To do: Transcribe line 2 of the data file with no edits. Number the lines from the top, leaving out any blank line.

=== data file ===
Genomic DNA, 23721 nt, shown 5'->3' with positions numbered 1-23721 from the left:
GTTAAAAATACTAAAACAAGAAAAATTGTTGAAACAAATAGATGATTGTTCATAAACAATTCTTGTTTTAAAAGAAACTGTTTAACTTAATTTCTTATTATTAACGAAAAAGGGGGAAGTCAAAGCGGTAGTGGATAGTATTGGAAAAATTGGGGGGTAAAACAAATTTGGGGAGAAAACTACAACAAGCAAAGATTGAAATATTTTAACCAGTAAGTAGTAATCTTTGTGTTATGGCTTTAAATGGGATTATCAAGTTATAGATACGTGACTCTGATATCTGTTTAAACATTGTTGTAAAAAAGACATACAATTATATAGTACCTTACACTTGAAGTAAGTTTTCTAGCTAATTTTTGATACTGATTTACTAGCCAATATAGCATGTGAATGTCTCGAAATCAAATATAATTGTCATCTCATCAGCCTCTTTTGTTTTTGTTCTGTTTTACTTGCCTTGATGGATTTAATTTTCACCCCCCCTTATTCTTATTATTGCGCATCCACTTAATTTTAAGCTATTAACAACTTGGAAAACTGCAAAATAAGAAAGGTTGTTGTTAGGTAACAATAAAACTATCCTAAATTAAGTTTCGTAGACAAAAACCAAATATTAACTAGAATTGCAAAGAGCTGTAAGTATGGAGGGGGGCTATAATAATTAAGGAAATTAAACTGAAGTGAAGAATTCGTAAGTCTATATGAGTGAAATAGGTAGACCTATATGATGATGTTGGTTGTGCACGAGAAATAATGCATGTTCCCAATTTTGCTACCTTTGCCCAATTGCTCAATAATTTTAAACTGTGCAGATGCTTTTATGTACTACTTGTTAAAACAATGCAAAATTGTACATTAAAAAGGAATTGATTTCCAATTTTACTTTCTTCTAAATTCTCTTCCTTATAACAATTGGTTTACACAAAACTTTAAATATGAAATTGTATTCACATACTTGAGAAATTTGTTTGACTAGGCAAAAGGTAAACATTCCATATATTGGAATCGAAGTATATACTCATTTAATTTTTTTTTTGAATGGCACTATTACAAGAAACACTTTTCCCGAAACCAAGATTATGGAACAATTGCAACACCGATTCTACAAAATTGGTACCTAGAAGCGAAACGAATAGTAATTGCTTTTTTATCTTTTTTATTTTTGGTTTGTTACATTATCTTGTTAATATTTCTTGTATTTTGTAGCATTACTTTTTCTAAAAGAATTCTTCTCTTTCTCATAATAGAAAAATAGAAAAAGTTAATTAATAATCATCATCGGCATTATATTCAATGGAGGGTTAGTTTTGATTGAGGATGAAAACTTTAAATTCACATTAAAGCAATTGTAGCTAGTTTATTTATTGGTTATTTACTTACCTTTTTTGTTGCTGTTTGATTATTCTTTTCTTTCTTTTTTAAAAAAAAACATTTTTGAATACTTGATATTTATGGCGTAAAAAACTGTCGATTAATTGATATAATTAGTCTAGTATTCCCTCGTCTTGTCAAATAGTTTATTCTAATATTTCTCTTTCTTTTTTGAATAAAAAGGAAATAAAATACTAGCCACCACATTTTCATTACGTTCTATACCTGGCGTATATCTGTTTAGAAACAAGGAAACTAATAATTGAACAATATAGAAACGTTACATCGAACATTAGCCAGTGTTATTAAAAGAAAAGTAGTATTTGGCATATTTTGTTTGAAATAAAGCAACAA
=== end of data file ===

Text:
GTTAAAAATACTAAAACAAGAAAAATTGTTGAAACAAATAGATGATTGTTCATAAACAATTCTTGTTTTAAAAGAAACTGTTTAACTTAATTTCTTATTATTAACGAAAAAGGGGGAAGTCAAAGCGGTAGTGGATAGTATTGGAAAAATTGGGGGGTAAAACAAATTTGGGGAGAAAACTACAACAAGCAAAGATTGAAATATTTTAACCAGTAAGTAGTAATCTTTGTGTTATGGCTTTAAATGGGATTATCAAGTTATAGATACGTGACTCTGATATCTGTTTAAACATTGTTGTAAAAAAGACATACAATTATATAGTACCTTACACTTGAAGTAAGTTTTCTAGCTAATTTTTGATACTGATTTACTAGCCAATATAGCATGTGAATGTCTCGAAATCAAATATAATTGTCATCTCATCAGCCTCTTTTGTTTTTGTTCTGTTTTACTTGCCTTGATGGATTTAATTTTCACCCCCCCTTATTCTTATTATTGCGCATCCACTTAATTTTAAGCTATTAACAACTTGGAAAACTGCAAAATAAGAAAGGTTGTTGTTAGGTAACAATAAAACTATCCTAAATTAAGTTTCGTAGACAAAAACCAAATATTAACTAGAATTGCAAAGAGCTGTAAGTATGGAGGGGGGCTATAATAATTAAGGAAATTAAACTGAAGTGAAGAATTCGTAAGTCTATATGAGTGAAATAGGTAGACCTATATGATGATGTTGGTTGTGCACGAGAAATAATGCATGTTCCCAATTTTGCTACCTTTGCCCAATTGCTCAATAATTTTAAACTGTGCAGATGCTTTTATGTACTACTTGTTAAAACAATGCAAAATTGTACATTAAAAAGGAATTGATTTCCAATTTTACTTTCTTCTAAATTCTCTTCCTTATAACAATTGGTTTACACAAAACTTTAAATATGAAATTGTATTCACATACTTGAGAAATTTGTTTGACTAGGCAAAAGGTAAACATTCCATATATTGGAATCGAAGTATATACTCATTTAATTTTTTTTTTGAATGGCACTATTACAAGAAACACTTTTCCCGAAACCAAGATTATGGAACAATTGCAACACCGATTCTACAAAATTGGTACCTAGAAGCGAAACGAATAGTAATTGCTTTTTTATCTTTTTTATTTTTGGTTTGTTACATTATCTTGTTAATATTTCTTGTATTTTGTAGCATTACTTTTTCTAAAAGAATTCTTCTCTTTCTCATAATAGAAAAATAGAAAAAGTTAATTAATAATCATCATCGGCATTATATTCAATGGAGGGTTAGTTTTGATTGAGGATGAAAACTTTAAATTCACATTAAAGCAATTGTAGCTAGTTTATTTATTGGTTATTTACTTACCTTTTTTGTTGCTGTTTGATTATTCTTTTCTTTCTTTTTTAAAAAAAAACATTTTTGAATACTTGATATTTATGGCGTAAAAAACTGTCGATTAATTGATATAATTAGTCTAGTATTCCCTCGTCTTGTCAAATAGTTTATTCTAATATTTCTCTTTCTTTTTTGAATAAAAAGGAAATAAAATACTAGCCACCACATTTTCATTACGTTCTATACCTGGCGTATATCTGTTTAGAAACAAGGAAACTAATAATTGAACAATATAGAAACGTTACATCGAACATTAGCCAGTGTTATTAAAAGAAAAGTAGTATTTGGCATATTTTGTTTGAAATAAAGCAACAA